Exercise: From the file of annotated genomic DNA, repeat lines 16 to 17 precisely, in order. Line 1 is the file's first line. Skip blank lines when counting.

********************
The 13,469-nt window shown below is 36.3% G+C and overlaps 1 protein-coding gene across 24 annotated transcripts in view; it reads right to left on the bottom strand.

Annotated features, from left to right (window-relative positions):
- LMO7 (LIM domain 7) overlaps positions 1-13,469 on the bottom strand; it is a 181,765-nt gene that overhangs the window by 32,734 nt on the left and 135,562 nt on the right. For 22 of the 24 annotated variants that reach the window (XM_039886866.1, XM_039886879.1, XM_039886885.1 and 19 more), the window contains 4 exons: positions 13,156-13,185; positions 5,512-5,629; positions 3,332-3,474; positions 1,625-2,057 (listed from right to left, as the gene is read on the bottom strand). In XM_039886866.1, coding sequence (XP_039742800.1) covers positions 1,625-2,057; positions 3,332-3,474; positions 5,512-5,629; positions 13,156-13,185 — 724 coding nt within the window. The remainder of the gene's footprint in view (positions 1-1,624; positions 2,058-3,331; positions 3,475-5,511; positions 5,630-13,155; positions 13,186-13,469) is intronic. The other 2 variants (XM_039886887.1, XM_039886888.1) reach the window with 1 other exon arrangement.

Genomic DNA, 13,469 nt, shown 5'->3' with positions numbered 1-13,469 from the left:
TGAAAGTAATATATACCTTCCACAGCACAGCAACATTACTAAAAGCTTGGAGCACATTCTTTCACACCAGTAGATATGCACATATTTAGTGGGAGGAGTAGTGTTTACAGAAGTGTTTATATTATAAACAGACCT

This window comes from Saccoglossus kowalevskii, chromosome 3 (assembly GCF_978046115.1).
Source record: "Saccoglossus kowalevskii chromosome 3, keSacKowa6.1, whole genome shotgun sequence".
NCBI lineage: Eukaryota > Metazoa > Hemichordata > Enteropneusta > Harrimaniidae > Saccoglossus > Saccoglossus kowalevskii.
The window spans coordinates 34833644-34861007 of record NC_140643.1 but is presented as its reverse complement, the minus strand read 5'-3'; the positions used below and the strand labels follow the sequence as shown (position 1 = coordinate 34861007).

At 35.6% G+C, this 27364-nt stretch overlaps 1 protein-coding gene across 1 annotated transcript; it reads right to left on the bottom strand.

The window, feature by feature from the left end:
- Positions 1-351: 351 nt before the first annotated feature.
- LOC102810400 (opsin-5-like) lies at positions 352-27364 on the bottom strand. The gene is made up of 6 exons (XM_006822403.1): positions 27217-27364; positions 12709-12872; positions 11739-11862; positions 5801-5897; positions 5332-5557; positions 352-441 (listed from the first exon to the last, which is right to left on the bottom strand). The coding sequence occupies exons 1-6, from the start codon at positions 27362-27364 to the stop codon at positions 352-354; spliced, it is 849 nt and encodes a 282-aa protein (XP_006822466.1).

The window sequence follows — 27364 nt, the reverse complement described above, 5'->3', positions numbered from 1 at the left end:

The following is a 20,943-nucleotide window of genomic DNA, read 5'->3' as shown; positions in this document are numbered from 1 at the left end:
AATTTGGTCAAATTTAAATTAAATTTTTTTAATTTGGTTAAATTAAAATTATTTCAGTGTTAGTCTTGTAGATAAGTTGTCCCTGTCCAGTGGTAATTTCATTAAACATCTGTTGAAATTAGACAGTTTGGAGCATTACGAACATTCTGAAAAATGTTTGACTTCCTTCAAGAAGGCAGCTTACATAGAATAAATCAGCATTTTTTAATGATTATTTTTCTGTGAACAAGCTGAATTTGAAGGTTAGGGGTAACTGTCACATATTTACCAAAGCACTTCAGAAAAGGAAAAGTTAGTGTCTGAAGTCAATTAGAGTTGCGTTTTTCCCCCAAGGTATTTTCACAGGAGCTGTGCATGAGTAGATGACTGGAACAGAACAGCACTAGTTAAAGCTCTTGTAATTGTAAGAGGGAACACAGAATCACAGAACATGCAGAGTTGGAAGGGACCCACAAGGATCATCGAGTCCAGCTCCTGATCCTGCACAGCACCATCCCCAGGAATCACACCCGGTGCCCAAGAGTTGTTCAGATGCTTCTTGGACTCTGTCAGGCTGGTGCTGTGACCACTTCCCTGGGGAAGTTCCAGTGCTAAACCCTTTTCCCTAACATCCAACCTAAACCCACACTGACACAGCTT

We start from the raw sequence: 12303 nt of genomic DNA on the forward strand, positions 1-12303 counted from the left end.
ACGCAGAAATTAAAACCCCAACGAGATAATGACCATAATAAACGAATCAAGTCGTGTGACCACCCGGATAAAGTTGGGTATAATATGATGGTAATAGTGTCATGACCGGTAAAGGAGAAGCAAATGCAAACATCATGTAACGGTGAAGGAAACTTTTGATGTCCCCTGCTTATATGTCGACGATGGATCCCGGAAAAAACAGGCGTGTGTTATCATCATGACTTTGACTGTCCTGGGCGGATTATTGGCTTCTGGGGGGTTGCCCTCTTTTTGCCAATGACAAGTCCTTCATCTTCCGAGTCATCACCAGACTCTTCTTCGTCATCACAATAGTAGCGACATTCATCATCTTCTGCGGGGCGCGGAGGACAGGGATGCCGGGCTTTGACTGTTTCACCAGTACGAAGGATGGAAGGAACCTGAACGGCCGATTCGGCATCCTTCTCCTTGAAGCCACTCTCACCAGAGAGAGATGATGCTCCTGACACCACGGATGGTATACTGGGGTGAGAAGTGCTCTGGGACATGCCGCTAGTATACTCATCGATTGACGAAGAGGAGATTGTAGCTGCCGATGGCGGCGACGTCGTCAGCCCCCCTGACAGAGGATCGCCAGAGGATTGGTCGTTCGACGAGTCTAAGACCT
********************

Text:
AATTTGGTCAAATTTAAATTAAATTTTTTTAATTTGGTTAAATTAAAATTATTTCAGTGTTAGTCTTGTAGATAAGTTGTCCCTGTCCAGTGGTAATTTCATTAAACATCTGTTGAAATTAGACAGTTTGGAGCATTACGAACATTCTGAAAAATGTTTGACTTCCTTCAAGAAGGCAGCTTACATAGAATAAATCAGCATTTTTTAATGATTATTTTTCTGTGAACAAGCTGAATTTGAAGGTTAGGGGTAACTGTCACATATTTACCAAAGCACTTCAGAAAAGGAAAAGTTAGTGTCTGAAGTCAATTAGAGTTGCGTTTTTCCCCCAAGGTATTTTCACAGGAGCTGTGCATGAGTAGATGACTGGAACAGAACAGCACTAGTTAAAGCTCTTGTAATTGTAAGAGGGAACACAGAATCACAGAACATGCAGAGTTGGAAGGGACCCACAAGGATCATCGAGTCCAGCTCCTGATCCTGCACAGCACCATCCCCAGGAATCACACCCGGTGCCCAAGAGTTGTTCAGATGCTTCTTGGACTCTGTCAGGCTGGTGCTGTGACCACTTCCCTGGGGAAGTTCCAGTGCTAAACCCTTTTCCCTAACATCCAACCTAAACCCACACTGACACAGCTT

We start from the raw sequence: 12303 nt of genomic DNA on the forward strand, positions 1-12303 counted from the left end.